Deputy Labour Leader, Angela Rayner, is in trouble for describing the Tories, in a fringe event at the party conference in Brighton, as “scum”.
I do not think calling your political opponents “scum”, or “bastards”, or any number of other terms of abuse, is good politics. It further coarsens political discourse in a country where it has already been thoroughly debased.
It is counter-productive, in terms of motivating voters who have in the past supported the other side to vote for you next time. You are in effect abusing them by proxy.
Angela Rayner, the deputy Labour leader, is in trouble for describing the Tories, in a fringe event at the party conference in Brighton, as “scum”. She has defended it as the sort of language used by people like her, brought up desperately poor on a Stockport housing estate.
She has used the term before to a Tory MP and been forced to apologise.
Less reported: James Gray’s ill-advised suggestion
Meanwhile, to rather less publicity, a Tory MP has been forced to apologise for the suggestion that a bomb should be sent to the office of another senior Labour politician at the conference. James Gray, MP for North Wiltshire, said he meant “no offence”.
This year’s Labour Party conference is at the scene of the IRA bomb that targeted members of his own party in 1984 and killed five people.
Grotesquely offensive political debate is not the monopoly of any particular party, then. The LibDems have been responsible for some shocking behaviour at local level – though Gray’s remarks were less widely reported than Rayner’s.
Rayner said what she did at a fringe Labour meeting. Such fringe events at party conferences tend to attract – how shall we put this – some rather intemperate language. It is where the party faithful go to let off steam, often after a few drinks.
In my early years in politics, the youth wing of the Tory Party would regale such gatherings with the chant “Reagan, Botha, Pinochet… Reagan, Botha, Pinochet.” (The equivalent today would probably be “Trump, Putin, Kim Jong-Un.” You get the picture.)
As it happens, Rayner has given an interview (£) to my former employer, The Times. She talks about growing up in awful poverty, with a father both frightening and often absent and a mother with bipolar disorder and so illiterate she once brought the children home dog food to eat, being unable to read the label.
“I always felt hungry as a child, and it wasn’t my fault,” she said. She became pregnant at 15, and managed to keep the baby.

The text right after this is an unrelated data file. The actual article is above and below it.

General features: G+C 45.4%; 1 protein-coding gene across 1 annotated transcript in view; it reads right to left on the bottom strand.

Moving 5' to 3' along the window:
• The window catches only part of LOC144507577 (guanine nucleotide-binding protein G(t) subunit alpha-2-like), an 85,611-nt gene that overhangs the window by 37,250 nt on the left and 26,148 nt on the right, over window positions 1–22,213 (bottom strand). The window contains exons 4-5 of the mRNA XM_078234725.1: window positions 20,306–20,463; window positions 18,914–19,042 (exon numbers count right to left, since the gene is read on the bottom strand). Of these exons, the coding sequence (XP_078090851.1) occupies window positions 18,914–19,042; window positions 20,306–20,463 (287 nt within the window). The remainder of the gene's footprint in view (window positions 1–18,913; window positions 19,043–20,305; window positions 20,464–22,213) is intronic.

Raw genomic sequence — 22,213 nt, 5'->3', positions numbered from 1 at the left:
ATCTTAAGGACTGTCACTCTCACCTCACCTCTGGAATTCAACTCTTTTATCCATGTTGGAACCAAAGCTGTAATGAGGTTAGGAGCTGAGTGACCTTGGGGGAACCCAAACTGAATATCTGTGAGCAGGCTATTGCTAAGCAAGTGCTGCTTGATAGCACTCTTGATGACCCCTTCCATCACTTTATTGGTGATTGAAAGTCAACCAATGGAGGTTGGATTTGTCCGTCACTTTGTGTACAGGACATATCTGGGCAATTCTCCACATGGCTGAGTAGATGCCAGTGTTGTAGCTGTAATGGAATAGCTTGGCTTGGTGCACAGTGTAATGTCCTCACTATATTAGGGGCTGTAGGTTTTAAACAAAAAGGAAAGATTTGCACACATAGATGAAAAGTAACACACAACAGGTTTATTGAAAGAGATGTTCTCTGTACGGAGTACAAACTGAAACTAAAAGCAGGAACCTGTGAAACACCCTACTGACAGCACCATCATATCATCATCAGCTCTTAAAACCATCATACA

Rayner’s genuineness cuts through
Rayner made her way out of childhood poverty to be what she is today, the second most senior politician in the Labour Party. She may one day be leader – don’t put down money against it. The backstory is compelling, and she has a genuineness not common in politics today that cuts through to voters who may be in the same plight.
In October last year the Tory Party opposed free meals for poor school children over the holidays, a motion brought after pressure from the footballer Marcus Rashford, who referred to the troubles his own mother had feeding him as a child.
“Tories voted to let them go hungry”
Several Tory MPs, and I put this as neutrally as I can, were heard to find the whole debate amusing. One MP suggested their opposition to the move might have been occasioned by Rayner’s “scum” comment. Rayner herself said at the time: “Tonight I voted to feed our country’s vulnerable and needy children. The Tories voted to let them go hungry.”
The Tories, as we know, U-turned on free school meals. Rayner, having experienced what she did as a child and seeing Tory MPs making light of it, was plainly angry. One can hardly blame her. Her anger came out at the weekend, in Brighton.
We know that the number of young Angela Rayners, brought up in something approaching destitution, is growing again. I won’t go through the depressing figures again – I have said enough here already.
Anger is not always the best way to approach political debate. Sometimes, I would suggest, anger can change things.
Can you help us reach more readers?